Harris, James F.; Waymack, Mark H.
Single-Malt Whiskies of Scotland
Court, ISBN 0-8126-9213-6, First Published 1992, 194 Pages, 23 x 15 cm,
Single-malt scotches are the world's most exalted and sublime spirits, the culmination of centuries of folk culture, canny workmanship, scrupulous adherence to exacting standards, and a touch of elusive mystery.
Twenty years ago, single-malt scotches were largely unknown even to many scotch-drinkers, whose experience of Scotch was confined to blends-mixtures of small amounts of single malts with 70-90 percent cheap and characterless grain alcohol. But there has recently been an explosion of interest in single malts, and any good liquor store now carries more than a dozen different brands.
This book, by two American philosophers, provides a map of the single-malt cosmos for the intelligent and discerning enthusiast.
It contains an engaging account of the background, history, manufacture, and qualities of single-malt whisky, detailed evaluations of all available single malts of reliable quality, and knowledgeable instructions on how to organize a whisky tasting. Harris and Waymack have been passionate devotees of single-malt whisky for nearly 20 years, have spent much time in Scotland on field research for this book, and have personally assembled two of the world's most outstanding collections of single malts.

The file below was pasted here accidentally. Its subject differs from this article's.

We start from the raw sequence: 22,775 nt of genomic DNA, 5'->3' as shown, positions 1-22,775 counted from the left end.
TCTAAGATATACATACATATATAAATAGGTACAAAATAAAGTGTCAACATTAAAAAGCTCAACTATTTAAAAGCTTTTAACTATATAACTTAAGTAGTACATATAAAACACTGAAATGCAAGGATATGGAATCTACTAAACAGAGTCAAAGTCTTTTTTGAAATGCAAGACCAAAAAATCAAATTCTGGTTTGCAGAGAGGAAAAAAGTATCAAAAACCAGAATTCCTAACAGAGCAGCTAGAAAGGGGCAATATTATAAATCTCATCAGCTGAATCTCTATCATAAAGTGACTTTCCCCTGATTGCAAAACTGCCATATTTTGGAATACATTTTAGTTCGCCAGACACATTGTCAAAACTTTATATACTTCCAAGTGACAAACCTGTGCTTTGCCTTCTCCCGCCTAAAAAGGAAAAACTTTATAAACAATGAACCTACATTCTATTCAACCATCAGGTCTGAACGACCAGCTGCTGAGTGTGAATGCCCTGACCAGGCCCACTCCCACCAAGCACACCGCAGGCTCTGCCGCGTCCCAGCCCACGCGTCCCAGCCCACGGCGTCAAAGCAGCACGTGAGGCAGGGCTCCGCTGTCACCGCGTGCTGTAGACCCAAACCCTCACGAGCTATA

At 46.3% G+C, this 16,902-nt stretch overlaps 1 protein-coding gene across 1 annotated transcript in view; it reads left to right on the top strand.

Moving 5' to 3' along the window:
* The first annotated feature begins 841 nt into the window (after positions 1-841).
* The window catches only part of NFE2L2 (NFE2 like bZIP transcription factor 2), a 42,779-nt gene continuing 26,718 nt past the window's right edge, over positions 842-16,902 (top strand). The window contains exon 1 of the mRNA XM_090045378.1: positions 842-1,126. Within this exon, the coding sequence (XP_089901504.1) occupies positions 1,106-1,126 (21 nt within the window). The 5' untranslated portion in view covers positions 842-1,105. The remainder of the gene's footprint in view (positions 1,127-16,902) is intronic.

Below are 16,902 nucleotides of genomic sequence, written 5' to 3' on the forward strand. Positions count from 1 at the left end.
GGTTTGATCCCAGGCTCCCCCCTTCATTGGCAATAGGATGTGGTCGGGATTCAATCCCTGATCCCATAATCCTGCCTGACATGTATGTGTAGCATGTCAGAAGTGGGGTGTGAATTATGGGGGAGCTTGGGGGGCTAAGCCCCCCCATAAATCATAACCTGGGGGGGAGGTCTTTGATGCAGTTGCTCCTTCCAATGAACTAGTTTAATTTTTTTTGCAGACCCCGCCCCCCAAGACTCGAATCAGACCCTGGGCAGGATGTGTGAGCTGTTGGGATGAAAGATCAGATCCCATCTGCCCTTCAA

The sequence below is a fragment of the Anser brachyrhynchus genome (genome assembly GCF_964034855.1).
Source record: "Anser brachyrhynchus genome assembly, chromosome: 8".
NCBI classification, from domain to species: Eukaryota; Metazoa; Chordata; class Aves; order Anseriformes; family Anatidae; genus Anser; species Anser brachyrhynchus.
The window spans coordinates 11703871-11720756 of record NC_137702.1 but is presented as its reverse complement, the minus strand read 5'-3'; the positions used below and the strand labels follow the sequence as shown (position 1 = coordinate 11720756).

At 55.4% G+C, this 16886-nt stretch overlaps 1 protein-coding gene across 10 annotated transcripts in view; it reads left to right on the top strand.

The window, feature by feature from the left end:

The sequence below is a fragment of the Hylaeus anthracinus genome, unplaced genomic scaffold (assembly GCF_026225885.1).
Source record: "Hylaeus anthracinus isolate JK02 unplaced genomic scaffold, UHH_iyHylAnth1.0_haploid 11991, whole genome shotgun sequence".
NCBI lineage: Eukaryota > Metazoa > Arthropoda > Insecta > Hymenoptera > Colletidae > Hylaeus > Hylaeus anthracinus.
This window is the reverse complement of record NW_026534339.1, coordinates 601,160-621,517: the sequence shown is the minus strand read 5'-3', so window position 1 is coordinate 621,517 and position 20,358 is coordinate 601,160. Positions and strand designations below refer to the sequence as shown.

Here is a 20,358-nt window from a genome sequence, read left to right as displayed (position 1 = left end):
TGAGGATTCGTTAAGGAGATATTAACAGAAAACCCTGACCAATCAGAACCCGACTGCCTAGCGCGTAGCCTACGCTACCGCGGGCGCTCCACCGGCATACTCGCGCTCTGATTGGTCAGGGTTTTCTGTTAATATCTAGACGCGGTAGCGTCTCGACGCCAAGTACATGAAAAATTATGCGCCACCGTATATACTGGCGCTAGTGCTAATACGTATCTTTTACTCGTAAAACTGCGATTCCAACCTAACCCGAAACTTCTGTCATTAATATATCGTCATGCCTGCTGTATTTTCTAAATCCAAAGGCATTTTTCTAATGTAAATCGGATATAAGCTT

James F. Harris is Haserot professor of philosophy at the College of William and Mary, and author of several outstanding philosophical works, including the provocative Against Relativism. He is editor of Logic, God, and Metaphysics and author of numerous philosophical articles.
A leading expert on medical ethics, Mark H. Waymack is assistant professor of philosophy at Loyola University of Chicago, and clinical consultant in the Ethics Program at Northwestern University Medical School. He is co-author (with George Taler, M.D.) of Medical Ethics and the Elderly.